One of the biggest and most beautiful internet videos is Where the Hell is Matt Harding? It first appeared on youtube in 2005 and became a “feel good” classic of the genre.
Now Matt Harding has come back with a powerful sequel dated 2008 that is making the internet rounds all over again. There’s a different theme song, different locales and most importantly, he’s accompanied by jubilant crowds of goofy people. If you sample some of the gushing comments on vimeo we can see the effect that this video has on people, and the recurring confession that the video inspires tears of joy.
- Karina says: “This made me smile so much and for some reason cry a little… Well done… I wish I had the courage to do something like that”
Drew says: “I’m supposed to be a 40-yr-old tough guy, but this vid just really got me, and I started smiling and crying (for good reasons) all of a sudden. Very powerful.”
- Beth says: “Felt like the world came together, for a minute. Who cares about differences! Felt a like I was dancing with everyone in the video and loving every minute of it! The Choreographed Indian shoot- lovely! Thanks Matt!!”
- Jen says: “I still have goosebumps and tears of joy streaming down my face. What an amazing piece of work this is. To imagine all of the fantastic people you met, places you’ve seen and all of the joyous dancing you’ve done~ is something I cannot do. Thank you for bringing this to light…I love your jig and I’m so happy you were able to do something as grand, yet simple as this…peace, joy and hugs to you. still weeping joyously:)”
In this age of malaise, of apocalyptic visions of terrorism and climate change, Matt Harding has stumbled onto something singular in the medium of the moment: to inspire people with hope that feels visceral and genuine. In an internet defined by simulacra and irony, Matt Harding succeeds in delivering joy and hope.
In a July 9 article for The New York Times, Charles McGrath wrote: “In many ways ‘Dancing’ is an almost perfect piece of Internet art: it’s short, pleasingly weird and so minimal in its content that it’s open to a multitude of interpretations. It could be a little commercial for one-world feel-goodism. It could be an allegory of American foreign policy: a bumptious foreigner turning up all over the world and answering just to his own inner music. Or it could be about nothing at all — just a guy dancing.”
It is paradoxical, but in spite of the diversity of filming locations, Harding’s video makes all the world essentially the same, happy place: a stage for his goofy jig. Harding’s video flattens the world and makes it plastic– its diversity is not cultural or political but purely aesthetic or visual. It’s as if the world were just a set of picturesque backdrops, rather than a network of places inhabited by different people with different languages and cultures. Nothing divides us, we’re all the same happy people everywhere, we just wanna dance! In this regard, Harding’s video is a kind of popular, web-video reinvention of Edward Steichen’s famous exhibition of photographs and subsequent book called The Family of Man from the 1950’s. In this collective, photographic experiment, Steichen proposed the universalist notion that we’re all the same because of certain, repeated emotional motifs or experiences regardless of our cultural or geographical background.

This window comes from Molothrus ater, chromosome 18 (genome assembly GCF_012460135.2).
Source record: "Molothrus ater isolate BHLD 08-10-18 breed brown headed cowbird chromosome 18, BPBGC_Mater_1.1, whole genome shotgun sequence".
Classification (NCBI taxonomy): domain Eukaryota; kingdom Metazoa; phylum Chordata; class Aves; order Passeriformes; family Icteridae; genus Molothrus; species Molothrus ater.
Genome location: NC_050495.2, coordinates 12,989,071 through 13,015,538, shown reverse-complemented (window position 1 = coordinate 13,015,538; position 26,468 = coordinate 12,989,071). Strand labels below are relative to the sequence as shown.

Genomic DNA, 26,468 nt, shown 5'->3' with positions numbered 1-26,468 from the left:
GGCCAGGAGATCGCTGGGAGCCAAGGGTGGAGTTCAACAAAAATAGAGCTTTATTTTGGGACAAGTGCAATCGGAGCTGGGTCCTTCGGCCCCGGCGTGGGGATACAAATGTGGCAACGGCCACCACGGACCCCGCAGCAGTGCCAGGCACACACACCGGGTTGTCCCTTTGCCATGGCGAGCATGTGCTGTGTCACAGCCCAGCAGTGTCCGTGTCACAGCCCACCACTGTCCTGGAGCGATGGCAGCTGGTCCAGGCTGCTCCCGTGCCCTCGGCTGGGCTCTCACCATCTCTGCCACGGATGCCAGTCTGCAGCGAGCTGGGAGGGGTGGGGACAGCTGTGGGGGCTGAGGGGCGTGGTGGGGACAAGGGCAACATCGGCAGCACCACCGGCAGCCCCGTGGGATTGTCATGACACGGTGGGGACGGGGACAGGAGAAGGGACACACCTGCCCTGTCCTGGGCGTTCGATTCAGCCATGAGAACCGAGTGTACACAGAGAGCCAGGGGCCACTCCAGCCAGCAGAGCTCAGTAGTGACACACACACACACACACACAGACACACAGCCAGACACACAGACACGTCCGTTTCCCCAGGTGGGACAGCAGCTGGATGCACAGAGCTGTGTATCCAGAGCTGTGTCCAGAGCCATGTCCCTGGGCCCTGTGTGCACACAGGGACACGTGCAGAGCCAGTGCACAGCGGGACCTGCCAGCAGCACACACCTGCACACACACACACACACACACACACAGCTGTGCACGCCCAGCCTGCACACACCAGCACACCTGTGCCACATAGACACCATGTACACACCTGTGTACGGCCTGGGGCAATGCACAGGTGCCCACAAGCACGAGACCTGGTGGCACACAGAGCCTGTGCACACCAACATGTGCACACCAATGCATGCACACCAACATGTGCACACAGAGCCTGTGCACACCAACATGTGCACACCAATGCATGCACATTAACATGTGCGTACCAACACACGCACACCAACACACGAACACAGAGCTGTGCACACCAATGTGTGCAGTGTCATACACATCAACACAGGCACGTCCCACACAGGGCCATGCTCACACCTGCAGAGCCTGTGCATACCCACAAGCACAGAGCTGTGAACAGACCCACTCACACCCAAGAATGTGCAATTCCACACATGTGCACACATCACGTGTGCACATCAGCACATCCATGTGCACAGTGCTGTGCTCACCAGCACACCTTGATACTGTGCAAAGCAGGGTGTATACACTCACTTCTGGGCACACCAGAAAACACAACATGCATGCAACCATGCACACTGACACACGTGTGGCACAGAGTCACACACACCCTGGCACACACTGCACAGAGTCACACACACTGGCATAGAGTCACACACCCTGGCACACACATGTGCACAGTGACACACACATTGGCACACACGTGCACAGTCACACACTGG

The Matt Harding videos are also a metaphor for the kind of self-expression that the internet is best at engendering: recycling, repeating, recreating and speaking back. Harding’s videos represent the conceit that the world is entirely within reach, knowable and representable. Through the internet, you can be whatever you want wherever you want. You are ‘free’ to roam. You have unlimited connectivity with other people and places. Whether or not these are real things, or worthwhile conceits, is besides the point. I’m arguing that Matt Harding is a metaphor of how some of us view the digital age.
Harding’s videos are multilayered. There are three planes and scripts superimposed upon one another: the background (tourist landmark or vista), Matt himself dancing, and the foreground explanatory caption that names the location where Matt is dancing. The background images are the beautiful landmarks that people might normally frame in a touristy photography. Harding’s dance in front of these landmarks puts an ironic, human signature on them, a grafitti that makes them intimate in unexpected ways. What is majestic, different, exotic, sublime or beautiful is accented with college dorm goofiness. We all know someone like Matt. Or all of us were like Matt once. And some of us are still Matt inside. In seeing him in front of the Taj Majal or an exotic mural, our happiness for Matt nurtures something inside of ourselves. And underlying it all, the music, which in the case of this latest film, carries the lyrics of the poem “Stream of Life” by Rabindranath Tagore: “The same stream of life that runs through my veins night and day runs through the world and dances in rhythmic measures…”
Matt Harding teaches us that dancing is a universal language. His first video is not as good as the second in my opinion because it does not capture the communal nature of dance. The thrill of the second video is seeing people join in with so much gusto. And so it has been since time immemorial… whenever there has been dance and celebration, people have done it together.
There’s so much to look at in Matt Harding’s newest video. It rewards repeated viewings. There’s the man in the orange boots, the bearded Frenchman, the Soweto girls, the goofball in the orange shirt and blue shorts…